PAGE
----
More often than not, it is the government that local farmers turn to for help. But it was a very different tone, set by organic farmers in Region 8, when I, together with other bloggers, visited their farms during a tour conducted by the Agricultural Technological Institute.
The OMRO or the Organikong Magsasaka ng Rehiyon Otso is setting a high bar as they move around to farms in the region to uplift their fellow farmers’ plight with their version of the usual “Lakbay Aral” to “Lakbay Alay” or OMRO’s K.I.T.S. Journey (Knowledge, Inputs, Technology Sharing).
KITS Journey shares farm tools, seeds, seedlings, forage cuttings, organic fertilizer and anything that will benefit the receiving farmers.
OMRO, a group of organic farmers in the region, pulled up their sleeves, not just on the fields, but also on the idea of changing agriculture for theme and fellow farmers. Wherein, instead of them waiting for help, they allowed themselves to be conduits of assistance to other farmers.
Mike Pedroso, as a member of OMRO, became the host and venue of the seminar for nearby farmers. OMRO brought together a pool of experienced resource people who are farmer-experts that can relate and answer any question or problem that attendees asked.
At first, I was anxious on how will the OMRO resource farmers answer the questions like:
- how the farmers can plant rice in a field lacking water? or mostly depend on rain water?
- how to control soil pests -“snails” from their farms?
But, after hearing the answers from the OMRO farmer-experts, it made clearer for the attendees to take another look into farming, and this time better.
First, is going organic. Second is using natural methods to address any farm issues.
Like in the case of lacking water for farms, solution is to plant seedlings that require less of water to grow, yet still being productive.
While a farmer-expert said to use “snails” to weed out unwanted plants growing in the field before you plant your actual crops and then get them out of the fields to be fed to fowls.
These are just some solutions that OMRO farmer-experts give attendees to make sure that they look at the farm problems differently and make a solution naturally without expecting to spend so much and be drowned in credit or be in a slump waiting for that big help from government or NGOs for money.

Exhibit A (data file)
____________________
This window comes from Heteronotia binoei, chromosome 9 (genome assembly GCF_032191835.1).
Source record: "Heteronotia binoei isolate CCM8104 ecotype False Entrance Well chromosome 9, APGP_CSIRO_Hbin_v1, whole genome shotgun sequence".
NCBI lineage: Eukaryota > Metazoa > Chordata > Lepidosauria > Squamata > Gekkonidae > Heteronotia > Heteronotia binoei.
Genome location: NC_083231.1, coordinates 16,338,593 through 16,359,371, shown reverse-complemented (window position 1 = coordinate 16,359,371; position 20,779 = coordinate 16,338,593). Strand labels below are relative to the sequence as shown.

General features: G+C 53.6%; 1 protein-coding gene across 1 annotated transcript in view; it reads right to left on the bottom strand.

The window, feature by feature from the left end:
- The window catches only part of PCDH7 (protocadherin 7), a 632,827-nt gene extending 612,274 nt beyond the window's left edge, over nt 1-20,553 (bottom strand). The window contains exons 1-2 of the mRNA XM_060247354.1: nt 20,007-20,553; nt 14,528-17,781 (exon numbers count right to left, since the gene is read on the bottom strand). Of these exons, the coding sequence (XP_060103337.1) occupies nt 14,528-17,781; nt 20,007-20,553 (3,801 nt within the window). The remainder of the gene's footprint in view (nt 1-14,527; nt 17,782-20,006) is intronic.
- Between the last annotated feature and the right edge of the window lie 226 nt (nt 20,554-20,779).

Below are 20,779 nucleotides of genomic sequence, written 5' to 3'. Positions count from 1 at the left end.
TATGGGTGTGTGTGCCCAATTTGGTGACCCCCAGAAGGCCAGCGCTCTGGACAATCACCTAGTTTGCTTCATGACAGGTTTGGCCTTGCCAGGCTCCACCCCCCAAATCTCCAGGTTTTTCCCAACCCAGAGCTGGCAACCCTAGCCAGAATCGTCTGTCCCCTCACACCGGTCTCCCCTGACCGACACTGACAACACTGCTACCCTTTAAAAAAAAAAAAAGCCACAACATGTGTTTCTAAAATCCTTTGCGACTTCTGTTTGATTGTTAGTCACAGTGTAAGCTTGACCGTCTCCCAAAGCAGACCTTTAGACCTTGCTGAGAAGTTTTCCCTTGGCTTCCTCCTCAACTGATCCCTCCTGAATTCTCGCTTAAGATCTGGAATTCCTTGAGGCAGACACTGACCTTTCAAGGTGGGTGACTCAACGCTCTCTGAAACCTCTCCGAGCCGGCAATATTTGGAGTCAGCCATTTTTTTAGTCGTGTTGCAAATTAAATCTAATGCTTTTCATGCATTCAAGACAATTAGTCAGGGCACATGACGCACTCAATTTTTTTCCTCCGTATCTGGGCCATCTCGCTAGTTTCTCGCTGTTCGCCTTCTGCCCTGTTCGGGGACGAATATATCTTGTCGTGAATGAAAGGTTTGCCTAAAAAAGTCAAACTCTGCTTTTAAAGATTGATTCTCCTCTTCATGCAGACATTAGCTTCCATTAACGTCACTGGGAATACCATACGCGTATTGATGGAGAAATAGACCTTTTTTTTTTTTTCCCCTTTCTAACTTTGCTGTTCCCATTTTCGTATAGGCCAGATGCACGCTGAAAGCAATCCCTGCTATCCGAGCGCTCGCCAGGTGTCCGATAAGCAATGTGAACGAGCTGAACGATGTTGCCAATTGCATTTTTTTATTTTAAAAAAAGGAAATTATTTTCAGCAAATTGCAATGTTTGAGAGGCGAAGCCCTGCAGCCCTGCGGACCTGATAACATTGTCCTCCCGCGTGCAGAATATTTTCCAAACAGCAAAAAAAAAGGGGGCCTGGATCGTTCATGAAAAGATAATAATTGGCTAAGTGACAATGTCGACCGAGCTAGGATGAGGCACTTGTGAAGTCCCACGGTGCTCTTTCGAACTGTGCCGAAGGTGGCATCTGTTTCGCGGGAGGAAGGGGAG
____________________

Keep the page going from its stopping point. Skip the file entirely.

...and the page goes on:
OMRO is a good example on how farmers, the established and successful ones, can help other struggling farmers to strengthen organic farming in the country by sharing knowledge and resources.
I feel blessed being a witness to the action of the group and one of the first people to see them in their formal launch in Tacloban City in fronf of Leyte Governor Mic Petilla, along key people in the province.
I just hope that Filipino farmers, in other regions, will have the tenacity and the heart to do the same. As such work by OMRO, led by their president Olegario Paredes, Jr., and the rest of the team, is by far a gallant and noble act indeed. I hope as well that this is a wake-up call for local and national government to take better lead and assistance to organic farmers who are really working hard to produce safe and healthy produce for all of us.
Aside from helping fellow farmers to solve farm problems, they also combine all their produce to market them collectively.
Another noteworthy idea that these guys do, is that they oblige each member to allot 10 percent of their property solely for planting trees. This way, they help in reforestation to counter the effects of global warming. They even had us, bloggers, join them in their tree-growing campaign.
OMRO members definitely have their way of standing up against adversity. Showing how each farmer took the challenges after being stricken severely by typhoons.
I have my high hopes on this group that that no matter what happens, if OMRO continues to move on its direction, Region 8 organic agriculture has a bright and prosperous years ahead of them.
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